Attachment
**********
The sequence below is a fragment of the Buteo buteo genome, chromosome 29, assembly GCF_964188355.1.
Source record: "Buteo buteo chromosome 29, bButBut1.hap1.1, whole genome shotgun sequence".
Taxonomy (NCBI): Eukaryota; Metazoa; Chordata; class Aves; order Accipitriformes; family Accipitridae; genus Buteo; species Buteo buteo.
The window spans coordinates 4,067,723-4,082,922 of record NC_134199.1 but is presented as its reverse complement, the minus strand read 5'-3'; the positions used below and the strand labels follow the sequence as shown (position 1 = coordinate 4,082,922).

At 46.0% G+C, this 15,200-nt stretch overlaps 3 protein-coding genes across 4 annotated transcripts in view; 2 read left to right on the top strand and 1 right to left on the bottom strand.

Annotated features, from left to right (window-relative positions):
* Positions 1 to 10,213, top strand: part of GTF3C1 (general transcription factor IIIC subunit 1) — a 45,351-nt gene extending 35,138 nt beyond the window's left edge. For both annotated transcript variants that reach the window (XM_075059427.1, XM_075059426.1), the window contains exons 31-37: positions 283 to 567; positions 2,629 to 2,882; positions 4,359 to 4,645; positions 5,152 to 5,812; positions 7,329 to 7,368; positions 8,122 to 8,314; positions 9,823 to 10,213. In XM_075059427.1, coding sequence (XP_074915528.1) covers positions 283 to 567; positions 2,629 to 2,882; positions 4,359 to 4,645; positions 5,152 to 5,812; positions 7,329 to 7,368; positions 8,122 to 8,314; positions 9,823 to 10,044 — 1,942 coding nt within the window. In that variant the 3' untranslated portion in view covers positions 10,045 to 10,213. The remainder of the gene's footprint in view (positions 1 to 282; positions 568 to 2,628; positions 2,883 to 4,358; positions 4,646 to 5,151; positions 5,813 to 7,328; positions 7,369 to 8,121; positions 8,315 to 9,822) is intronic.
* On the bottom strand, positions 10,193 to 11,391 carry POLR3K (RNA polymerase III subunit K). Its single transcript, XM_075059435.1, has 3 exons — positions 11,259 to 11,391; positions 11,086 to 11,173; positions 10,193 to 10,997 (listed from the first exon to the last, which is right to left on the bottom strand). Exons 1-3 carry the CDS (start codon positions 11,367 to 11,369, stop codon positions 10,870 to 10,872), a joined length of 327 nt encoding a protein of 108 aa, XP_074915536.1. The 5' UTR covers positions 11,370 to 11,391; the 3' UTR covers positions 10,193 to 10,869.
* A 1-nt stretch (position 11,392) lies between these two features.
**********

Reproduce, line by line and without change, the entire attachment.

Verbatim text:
The sequence below is a fragment of the Buteo buteo genome, chromosome 29, assembly GCF_964188355.1.
Source record: "Buteo buteo chromosome 29, bButBut1.hap1.1, whole genome shotgun sequence".
Taxonomy (NCBI): Eukaryota; Metazoa; Chordata; class Aves; order Accipitriformes; family Accipitridae; genus Buteo; species Buteo buteo.
The window spans coordinates 4,067,723-4,082,922 of record NC_134199.1 but is presented as its reverse complement, the minus strand read 5'-3'; the positions used below and the strand labels follow the sequence as shown (position 1 = coordinate 4,082,922).

At 46.0% G+C, this 15,200-nt stretch overlaps 3 protein-coding genes across 4 annotated transcripts in view; 2 read left to right on the top strand and 1 right to left on the bottom strand.

Annotated features, from left to right (window-relative positions):
* Positions 1 to 10,213, top strand: part of GTF3C1 (general transcription factor IIIC subunit 1) — a 45,351-nt gene extending 35,138 nt beyond the window's left edge. For both annotated transcript variants that reach the window (XM_075059427.1, XM_075059426.1), the window contains exons 31-37: positions 283 to 567; positions 2,629 to 2,882; positions 4,359 to 4,645; positions 5,152 to 5,812; positions 7,329 to 7,368; positions 8,122 to 8,314; positions 9,823 to 10,213. In XM_075059427.1, coding sequence (XP_074915528.1) covers positions 283 to 567; positions 2,629 to 2,882; positions 4,359 to 4,645; positions 5,152 to 5,812; positions 7,329 to 7,368; positions 8,122 to 8,314; positions 9,823 to 10,044 — 1,942 coding nt within the window. In that variant the 3' untranslated portion in view covers positions 10,045 to 10,213. The remainder of the gene's footprint in view (positions 1 to 282; positions 568 to 2,628; positions 2,883 to 4,358; positions 4,646 to 5,151; positions 5,813 to 7,328; positions 7,369 to 8,121; positions 8,315 to 9,822) is intronic.
* On the bottom strand, positions 10,193 to 11,391 carry POLR3K (RNA polymerase III subunit K). Its single transcript, XM_075059435.1, has 3 exons — positions 11,259 to 11,391; positions 11,086 to 11,173; positions 10,193 to 10,997 (listed from the first exon to the last, which is right to left on the bottom strand). Exons 1-3 carry the CDS (start codon positions 11,367 to 11,369, stop codon positions 10,870 to 10,872), a joined length of 327 nt encoding a protein of 108 aa, XP_074915536.1. The 5' UTR covers positions 11,370 to 11,391; the 3' UTR covers positions 10,193 to 10,869.
* A 1-nt stretch (position 11,392) lies between these two features.